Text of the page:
Interactive navigation interface for Virtual Reality using the human body
Journal article, 2014
The use of Virtual Reality (VR) and interactive real-time rendering in urban planning and building design is becoming more and more common. However, the integration of desktop-VR in the urban planning process suffers from complicated navigation interfaces. In particular, people unfamiliar to gaming environments and computers are less prone to interact with a VR visualization using keyboard and mouse as controlling devices. This paper addresses this issue by presenting an implementation of the XBOX 360 Kinect sensor system, which uses the human body to interact with the virtual environment. This type of interaction interface enables a more natural and user-friendly way of interacting with the virtual environment. The validation of the system was conducted with 60 participants using quantitative and qualitative methods. The result showed that participants perceived the interface as non-demanding and easy to use and the interface was perceived better in relation to mouse/keyboard interaction. The implemented interface supported users to switch between different architecture proposals of an urban plan and the switching positively affected learning, understanding and spatial reasoning of the participants. The study also shows that females perceived the system as less demanding than males. Furthermore, the users associated and related their body (human interaction interface) to VR, which could indicate that they used their body during spatial reasoning. This type of spatial reasoning has been argued to enhance the spatial-perception.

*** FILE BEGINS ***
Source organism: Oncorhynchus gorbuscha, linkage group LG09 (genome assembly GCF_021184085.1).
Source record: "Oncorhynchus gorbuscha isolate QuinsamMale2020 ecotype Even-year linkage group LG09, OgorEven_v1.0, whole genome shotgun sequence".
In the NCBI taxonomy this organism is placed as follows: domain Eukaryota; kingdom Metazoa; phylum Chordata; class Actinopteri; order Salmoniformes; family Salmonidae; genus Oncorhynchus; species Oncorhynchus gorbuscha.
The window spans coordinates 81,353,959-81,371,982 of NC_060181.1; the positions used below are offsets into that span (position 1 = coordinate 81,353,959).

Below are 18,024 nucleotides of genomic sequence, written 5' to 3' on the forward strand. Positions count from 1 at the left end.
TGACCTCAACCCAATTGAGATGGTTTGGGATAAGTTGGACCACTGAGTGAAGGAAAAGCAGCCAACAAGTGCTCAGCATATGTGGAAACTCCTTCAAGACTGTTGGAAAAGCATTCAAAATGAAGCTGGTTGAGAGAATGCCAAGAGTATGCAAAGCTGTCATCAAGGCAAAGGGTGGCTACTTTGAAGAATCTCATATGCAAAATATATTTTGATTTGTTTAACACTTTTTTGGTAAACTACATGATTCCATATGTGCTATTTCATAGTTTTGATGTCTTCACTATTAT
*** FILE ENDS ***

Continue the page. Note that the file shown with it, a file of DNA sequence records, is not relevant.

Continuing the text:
Natural User Interface